I know that Neumann U87 is a huge expense at over $3,000, but is this what I should be going for to get the best sound possible for doing documentary voice overs or will a Sennheiser MKH416 at a third of the price be good enough?
The reason I ask is that I've read in a number of forums that the shotgun Sennheiser 416 is considered the industry standard and used by the major networks for dialogue recording and that it can supposedly even double as a good voice over microphone.
Thanks in advance for any advice regarding these mics or others.
Results 1 to 10 of 25
02-09-2011 05:53 PM
02-09-2011 05:59 PM
I know of several sound studios in Burbank that use the 416 for VO work. The U87 is a good mic, but if all you are recording is VO it's overkill.Formerly known as C2V
Nobody notices audio... until it's not there.
02-09-2011 06:18 PM
I don't think the U87 is overkill at all if you can afford. It's one of the best sounding large diaphragm studio mics I've ever used, especially for VO. The 416 is used more on production, and then for ADR to help match the production track. I've done a TON of dialogue recording for video games and animation, and we never used a 416. We used the Neuman TLM-103, which is a good mic. A large diaphragm studio mic is what I would use for VO. You don't have to use a U87. There are lots of alternatives that are more cost effective that will do a good job.
02-09-2011 06:30 PM
I have been doing VO work for a very long time, and can say both mics you mention are great, and each has it's place in the booth.
But in reality, it's the voice talent, not the mic, that makes the difference. If it were me, I would make sure I had a good clean audio path, and quiet booth before I started to worry about spending big coin on a mic. In the last week I worked with 12 different mic/pre combos.
And to be honest I seriously doubt anyone listening to the finished product could pick out which mic was used on any of the projects.
All the Best!
02-09-2011 06:32 PM
Thanks C2V and davefisk.
Davefisk, would the Neumann TLM-103 give me the same warm sound that the U87 can deliver?
02-09-2011 06:34 PM
- Join Date
- Apr 2009
- New York, NY
I think the 416 is used in VO specifically to record deep voices for trailers and other announcements thanks to its proximity effect.
It's pretty cool actually, I own a 416 and if I speak a couple inches away from it it makes me sound like Barry White
I think it would work well for documentary VO as the narrator often has that deep, warm voice.
02-09-2011 06:41 PM
Thanks everyone. I was actually at B&H in NY yesterday and a salesman demo'd the Sennheiser 416, Neumann U87 and Schoeps CMIT U5.
All sounded fantastic and I had a very tough time deciding which one would work best as a VO mic. But if I can use one as both a VO mic and also as mic for documentary talking head interviews then I'm set. If I'm going to invest in a top of the line mic, I would ideally want to be able to kill two birds with one stone so to speak. What got me interested in the 416 was that the salesman said that it's often used as a voice over mic in addition to being used for interviews. Thank you all for the feedback.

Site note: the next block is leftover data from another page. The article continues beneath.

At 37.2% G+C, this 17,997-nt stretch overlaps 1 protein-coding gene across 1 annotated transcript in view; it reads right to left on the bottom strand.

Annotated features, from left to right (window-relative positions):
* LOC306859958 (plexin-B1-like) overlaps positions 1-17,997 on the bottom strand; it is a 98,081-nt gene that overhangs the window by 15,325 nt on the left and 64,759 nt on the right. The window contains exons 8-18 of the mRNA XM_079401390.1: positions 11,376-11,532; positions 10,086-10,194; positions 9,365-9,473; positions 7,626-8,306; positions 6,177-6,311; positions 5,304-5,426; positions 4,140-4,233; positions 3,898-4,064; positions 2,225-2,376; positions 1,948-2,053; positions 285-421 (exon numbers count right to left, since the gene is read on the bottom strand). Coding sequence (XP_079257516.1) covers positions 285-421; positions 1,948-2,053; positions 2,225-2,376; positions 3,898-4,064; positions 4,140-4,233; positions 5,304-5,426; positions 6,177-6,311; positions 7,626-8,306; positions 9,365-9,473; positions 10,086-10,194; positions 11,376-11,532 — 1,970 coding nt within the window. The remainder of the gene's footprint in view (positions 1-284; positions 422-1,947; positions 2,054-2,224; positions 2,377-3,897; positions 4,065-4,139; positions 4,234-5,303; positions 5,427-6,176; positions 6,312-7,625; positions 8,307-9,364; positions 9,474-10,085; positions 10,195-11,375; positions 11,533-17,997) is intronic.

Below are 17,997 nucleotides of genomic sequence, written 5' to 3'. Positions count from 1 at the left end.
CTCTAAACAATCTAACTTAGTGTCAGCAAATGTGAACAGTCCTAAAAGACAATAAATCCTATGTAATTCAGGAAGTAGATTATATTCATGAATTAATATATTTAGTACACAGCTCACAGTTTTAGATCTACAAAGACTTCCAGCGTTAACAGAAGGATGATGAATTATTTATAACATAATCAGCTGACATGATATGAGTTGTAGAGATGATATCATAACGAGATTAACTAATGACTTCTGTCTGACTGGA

02-09-2011 07:03 PM
The 416 is a great exterior shotgun. I also use it for trailer style up front VO delivery.
We keep one in the booth along with an mkh 50 and mkh 60 for ADR as well.
I don't care for the tlm 103 as much as I do the u 87 when doing louder IE screaming car commercials, as it seems to overload quicker.
If the mic your looking for is just for your voice, I would audition as many as possible with your voice. As some people sound great on some mics, and crappy on others. For example I get a weird sibilance when working on an RE27 that I can't stand.
As mentioned, there are many less expensive mics that still offer high quality when used for VO/narration.
Most people won't be able to tell the difference between a U87 and an AT4047. Or tell the difference between a John Hardy M1 and an SCA Jensen J99.
Good Luck with your quest!
02-09-2011 08:32 PM
The TLM-103 is pretty good. I don't like it as much as the U87, but there is a cost difference there as well. All of the games I've edited dialogue on (Mass Effect, Gears of War, Lost Odyssey..just to name a few) were all recorded with the TLM-103. Of course, as you see, you'll get different opinions on that mic. If I were in your situation, I'd be doing the exact same thing you are doing, and checking out as many microphones as possible. I've found the schoeps CMIT-5 to be warmer and more pleasing sounding to me, but that's my personal opinion. The 416 is kind of like the shure SM57 in the music world. It's sturdy, robust, sounds good, and if you need to, you can stir paint and hammer nails with it and it still works.
The mention of the AT4047 is a good one. I had that at my most recent gig at Petroglyph games, and used that for the games I worked on there. It's a good sounding mic that won't break the bank. But Dave Jones makes a great point. Some people don't sound good on certain mic's. With the TLM-103, there were one or two actors that just didn't sound good on it, no matter what we tried.
The mic's you are looking at are all great, so you are on a good start already.
02-10-2011 05:21 AM
I would say that the U87 would be best for voice-overs.
I would only use the 416 for dialogue replacement where the original dialogue had been recorded with a 416, so you use a 416 to match the sound.John Willett
Sound-Link ProAudio Ltd.
Circle Sound Services
President - International Federation of Soundhunters (FICS)
Recorder: Nagra VI, Nagra SD, AETA 4MinX
Mics: (all pairs): Sennheiser MKH 20/30/40/800/8020/8040/816F, Neumann KM-D series. Plus: Soundfield SPS200, Neumann TLM 103, KMR 81i + loads more
Monitors: ME-Geithain RL944K, ME-Geithain RL906, Harbeth M30A, K+H O110D
Headphones: Sennheiser HD 25-1, HD 800
Monitor Controller: Grace m903